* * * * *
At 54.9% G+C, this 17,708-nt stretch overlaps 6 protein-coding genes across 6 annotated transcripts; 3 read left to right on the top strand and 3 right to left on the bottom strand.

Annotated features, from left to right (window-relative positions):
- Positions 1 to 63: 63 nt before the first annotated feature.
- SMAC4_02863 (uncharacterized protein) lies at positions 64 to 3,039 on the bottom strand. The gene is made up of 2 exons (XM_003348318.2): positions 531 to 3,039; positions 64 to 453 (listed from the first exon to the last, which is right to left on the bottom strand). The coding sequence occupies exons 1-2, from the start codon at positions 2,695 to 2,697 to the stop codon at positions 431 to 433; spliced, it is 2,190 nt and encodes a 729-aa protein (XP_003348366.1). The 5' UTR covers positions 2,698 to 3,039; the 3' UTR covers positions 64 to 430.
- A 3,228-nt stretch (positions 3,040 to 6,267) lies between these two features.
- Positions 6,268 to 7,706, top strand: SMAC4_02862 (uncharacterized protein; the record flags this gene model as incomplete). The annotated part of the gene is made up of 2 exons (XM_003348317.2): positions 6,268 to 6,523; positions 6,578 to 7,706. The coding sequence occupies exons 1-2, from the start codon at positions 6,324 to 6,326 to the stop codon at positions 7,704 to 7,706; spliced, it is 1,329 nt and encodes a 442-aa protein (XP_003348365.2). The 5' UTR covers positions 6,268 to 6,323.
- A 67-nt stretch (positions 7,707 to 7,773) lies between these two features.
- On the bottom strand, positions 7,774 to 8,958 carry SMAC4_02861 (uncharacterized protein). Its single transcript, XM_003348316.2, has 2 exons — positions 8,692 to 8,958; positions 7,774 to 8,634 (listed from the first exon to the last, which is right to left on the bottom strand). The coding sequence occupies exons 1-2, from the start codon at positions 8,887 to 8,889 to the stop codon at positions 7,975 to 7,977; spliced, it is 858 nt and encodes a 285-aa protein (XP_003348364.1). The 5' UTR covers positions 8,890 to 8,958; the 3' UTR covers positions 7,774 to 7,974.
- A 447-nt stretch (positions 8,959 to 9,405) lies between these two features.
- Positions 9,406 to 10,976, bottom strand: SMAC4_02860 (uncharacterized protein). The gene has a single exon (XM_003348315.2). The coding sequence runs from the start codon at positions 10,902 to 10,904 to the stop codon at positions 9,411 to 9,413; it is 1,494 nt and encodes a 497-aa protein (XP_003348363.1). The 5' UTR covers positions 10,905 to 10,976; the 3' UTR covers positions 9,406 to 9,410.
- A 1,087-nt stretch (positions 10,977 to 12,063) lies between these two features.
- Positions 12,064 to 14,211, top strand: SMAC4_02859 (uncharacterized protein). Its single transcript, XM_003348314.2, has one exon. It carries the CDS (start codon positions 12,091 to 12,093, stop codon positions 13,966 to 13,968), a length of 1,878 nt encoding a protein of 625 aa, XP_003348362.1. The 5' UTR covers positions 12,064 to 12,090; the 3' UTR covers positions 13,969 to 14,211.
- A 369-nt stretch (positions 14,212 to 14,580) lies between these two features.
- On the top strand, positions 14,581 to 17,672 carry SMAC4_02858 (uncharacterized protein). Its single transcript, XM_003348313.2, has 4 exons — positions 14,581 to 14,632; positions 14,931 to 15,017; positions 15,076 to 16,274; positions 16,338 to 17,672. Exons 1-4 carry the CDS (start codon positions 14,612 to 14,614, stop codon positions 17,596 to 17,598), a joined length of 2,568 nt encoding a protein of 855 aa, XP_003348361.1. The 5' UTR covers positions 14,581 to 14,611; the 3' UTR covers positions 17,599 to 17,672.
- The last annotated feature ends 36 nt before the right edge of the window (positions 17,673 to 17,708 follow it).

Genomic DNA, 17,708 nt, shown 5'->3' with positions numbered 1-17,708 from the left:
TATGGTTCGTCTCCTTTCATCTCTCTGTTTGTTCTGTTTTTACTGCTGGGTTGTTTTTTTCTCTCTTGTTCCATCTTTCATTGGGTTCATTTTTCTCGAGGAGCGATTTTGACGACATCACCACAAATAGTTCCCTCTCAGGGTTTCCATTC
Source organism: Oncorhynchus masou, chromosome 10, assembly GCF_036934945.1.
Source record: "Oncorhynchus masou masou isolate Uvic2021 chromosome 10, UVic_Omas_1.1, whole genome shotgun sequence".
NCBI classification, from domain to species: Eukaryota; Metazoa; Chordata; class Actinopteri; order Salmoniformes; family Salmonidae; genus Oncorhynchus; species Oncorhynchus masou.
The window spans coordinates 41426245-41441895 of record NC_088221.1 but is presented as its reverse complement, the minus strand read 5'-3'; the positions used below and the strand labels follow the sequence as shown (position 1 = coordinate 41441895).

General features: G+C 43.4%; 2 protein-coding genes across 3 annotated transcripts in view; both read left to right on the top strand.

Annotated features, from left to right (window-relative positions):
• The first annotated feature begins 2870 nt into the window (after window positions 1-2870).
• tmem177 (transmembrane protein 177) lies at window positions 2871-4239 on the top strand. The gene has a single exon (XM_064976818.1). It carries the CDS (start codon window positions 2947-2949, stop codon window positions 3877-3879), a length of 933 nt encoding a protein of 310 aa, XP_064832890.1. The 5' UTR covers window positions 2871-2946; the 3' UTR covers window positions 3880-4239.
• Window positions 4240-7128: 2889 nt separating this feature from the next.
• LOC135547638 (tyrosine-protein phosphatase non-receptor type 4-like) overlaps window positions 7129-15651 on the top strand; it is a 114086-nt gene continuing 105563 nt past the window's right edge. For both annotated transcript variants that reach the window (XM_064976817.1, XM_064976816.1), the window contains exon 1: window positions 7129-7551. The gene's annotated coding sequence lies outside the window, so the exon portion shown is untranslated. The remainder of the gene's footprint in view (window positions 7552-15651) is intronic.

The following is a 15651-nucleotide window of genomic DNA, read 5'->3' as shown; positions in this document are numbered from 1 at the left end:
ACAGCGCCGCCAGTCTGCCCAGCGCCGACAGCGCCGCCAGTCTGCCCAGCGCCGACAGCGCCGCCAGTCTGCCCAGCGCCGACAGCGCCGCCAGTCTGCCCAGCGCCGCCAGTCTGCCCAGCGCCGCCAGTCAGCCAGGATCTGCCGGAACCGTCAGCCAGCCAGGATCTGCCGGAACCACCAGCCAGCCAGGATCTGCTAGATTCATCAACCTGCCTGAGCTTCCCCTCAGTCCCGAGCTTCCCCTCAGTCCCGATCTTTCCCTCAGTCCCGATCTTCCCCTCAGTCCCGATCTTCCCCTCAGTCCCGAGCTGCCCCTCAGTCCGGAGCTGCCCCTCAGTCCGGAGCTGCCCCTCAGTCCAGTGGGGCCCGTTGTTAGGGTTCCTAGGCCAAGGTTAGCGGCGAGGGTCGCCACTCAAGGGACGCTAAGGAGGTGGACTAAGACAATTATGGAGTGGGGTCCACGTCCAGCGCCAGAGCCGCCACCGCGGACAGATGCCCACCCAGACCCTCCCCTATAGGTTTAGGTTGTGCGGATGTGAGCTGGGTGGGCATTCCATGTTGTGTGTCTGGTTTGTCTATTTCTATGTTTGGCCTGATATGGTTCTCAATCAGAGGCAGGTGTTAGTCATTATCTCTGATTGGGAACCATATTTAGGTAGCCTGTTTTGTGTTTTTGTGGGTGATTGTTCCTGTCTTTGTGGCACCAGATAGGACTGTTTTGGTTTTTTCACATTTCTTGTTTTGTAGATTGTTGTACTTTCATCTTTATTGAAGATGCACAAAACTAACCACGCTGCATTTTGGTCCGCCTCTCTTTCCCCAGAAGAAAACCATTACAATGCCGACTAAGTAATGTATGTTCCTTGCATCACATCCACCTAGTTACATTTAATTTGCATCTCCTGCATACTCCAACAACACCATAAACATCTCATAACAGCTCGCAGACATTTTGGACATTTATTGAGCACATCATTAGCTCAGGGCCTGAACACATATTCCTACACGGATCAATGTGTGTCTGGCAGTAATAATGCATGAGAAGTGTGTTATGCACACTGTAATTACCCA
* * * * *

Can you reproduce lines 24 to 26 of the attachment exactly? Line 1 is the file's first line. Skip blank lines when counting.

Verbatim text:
• The first annotated feature begins 2870 nt into the window (after window positions 1-2870).
• tmem177 (transmembrane protein 177) lies at window positions 2871-4239 on the top strand. The gene has a single exon (XM_064976818.1). It carries the CDS (start codon window positions 2947-2949, stop codon window positions 3877-3879), a length of 933 nt encoding a protein of 310 aa, XP_064832890.1. The 5' UTR covers window positions 2871-2946; the 3' UTR covers window positions 3880-4239.
• Window positions 4240-7128: 2889 nt separating this feature from the next.